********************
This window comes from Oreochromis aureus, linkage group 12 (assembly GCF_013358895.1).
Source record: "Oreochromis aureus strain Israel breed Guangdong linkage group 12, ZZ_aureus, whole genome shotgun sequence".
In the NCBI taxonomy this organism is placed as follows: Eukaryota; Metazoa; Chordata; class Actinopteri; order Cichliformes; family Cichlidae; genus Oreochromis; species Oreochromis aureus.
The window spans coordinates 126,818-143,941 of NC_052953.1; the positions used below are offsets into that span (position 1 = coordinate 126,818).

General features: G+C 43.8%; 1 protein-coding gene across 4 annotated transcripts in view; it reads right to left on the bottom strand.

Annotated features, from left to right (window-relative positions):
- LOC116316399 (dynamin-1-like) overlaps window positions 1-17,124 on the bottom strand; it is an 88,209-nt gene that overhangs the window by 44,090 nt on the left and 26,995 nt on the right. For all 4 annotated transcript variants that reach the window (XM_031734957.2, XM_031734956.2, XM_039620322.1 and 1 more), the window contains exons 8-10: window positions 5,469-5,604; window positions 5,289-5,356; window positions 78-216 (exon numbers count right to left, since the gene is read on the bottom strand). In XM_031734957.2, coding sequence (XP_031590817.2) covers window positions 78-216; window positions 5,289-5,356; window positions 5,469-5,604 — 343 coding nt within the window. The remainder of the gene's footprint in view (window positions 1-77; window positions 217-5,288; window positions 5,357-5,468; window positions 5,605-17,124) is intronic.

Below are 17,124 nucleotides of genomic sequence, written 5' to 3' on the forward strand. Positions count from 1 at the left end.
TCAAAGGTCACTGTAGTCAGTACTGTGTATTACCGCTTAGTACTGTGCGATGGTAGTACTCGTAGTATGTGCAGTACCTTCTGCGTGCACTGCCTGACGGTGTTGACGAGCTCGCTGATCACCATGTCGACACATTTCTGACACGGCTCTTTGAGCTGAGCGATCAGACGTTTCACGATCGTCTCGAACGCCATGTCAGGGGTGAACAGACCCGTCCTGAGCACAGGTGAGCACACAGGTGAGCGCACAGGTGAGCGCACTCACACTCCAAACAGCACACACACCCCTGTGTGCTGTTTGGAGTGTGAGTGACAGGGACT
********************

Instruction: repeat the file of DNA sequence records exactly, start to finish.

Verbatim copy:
This window comes from Oreochromis aureus, linkage group 12 (assembly GCF_013358895.1).
Source record: "Oreochromis aureus strain Israel breed Guangdong linkage group 12, ZZ_aureus, whole genome shotgun sequence".
In the NCBI taxonomy this organism is placed as follows: Eukaryota; Metazoa; Chordata; class Actinopteri; order Cichliformes; family Cichlidae; genus Oreochromis; species Oreochromis aureus.
The window spans coordinates 126,818-143,941 of NC_052953.1; the positions used below are offsets into that span (position 1 = coordinate 126,818).

General features: G+C 43.8%; 1 protein-coding gene across 4 annotated transcripts in view; it reads right to left on the bottom strand.

Annotated features, from left to right (window-relative positions):
- LOC116316399 (dynamin-1-like) overlaps window positions 1-17,124 on the bottom strand; it is an 88,209-nt gene that overhangs the window by 44,090 nt on the left and 26,995 nt on the right. For all 4 annotated transcript variants that reach the window (XM_031734957.2, XM_031734956.2, XM_039620322.1 and 1 more), the window contains exons 8-10: window positions 5,469-5,604; window positions 5,289-5,356; window positions 78-216 (exon numbers count right to left, since the gene is read on the bottom strand). In XM_031734957.2, coding sequence (XP_031590817.2) covers window positions 78-216; window positions 5,289-5,356; window positions 5,469-5,604 — 343 coding nt within the window. The remainder of the gene's footprint in view (window positions 1-77; window positions 217-5,288; window positions 5,357-5,468; window positions 5,605-17,124) is intronic.

Below are 17,124 nucleotides of genomic sequence, written 5' to 3' on the forward strand. Positions count from 1 at the left end.
TCAAAGGTCACTGTAGTCAGTACTGTGTATTACCGCTTAGTACTGTGCGATGGTAGTACTCGTAGTATGTGCAGTACCTTCTGCGTGCACTGCCTGACGGTGTTGACGAGCTCGCTGATCACCATGTCGACACATTTCTGACACGGCTCTTTGAGCTGAGCGATCAGACGTTTCACGATCGTCTCGAACGCCATGTCAGGGGTGAACAGACCCGTCCTGAGCACAGGTGAGCACACAGGTGAGCGCACAGGTGAGCGCACTCACACTCCAAACAGCACACACACCCCTGTGTGCTGTTTGGAGTGTGAGTGACAGGGACT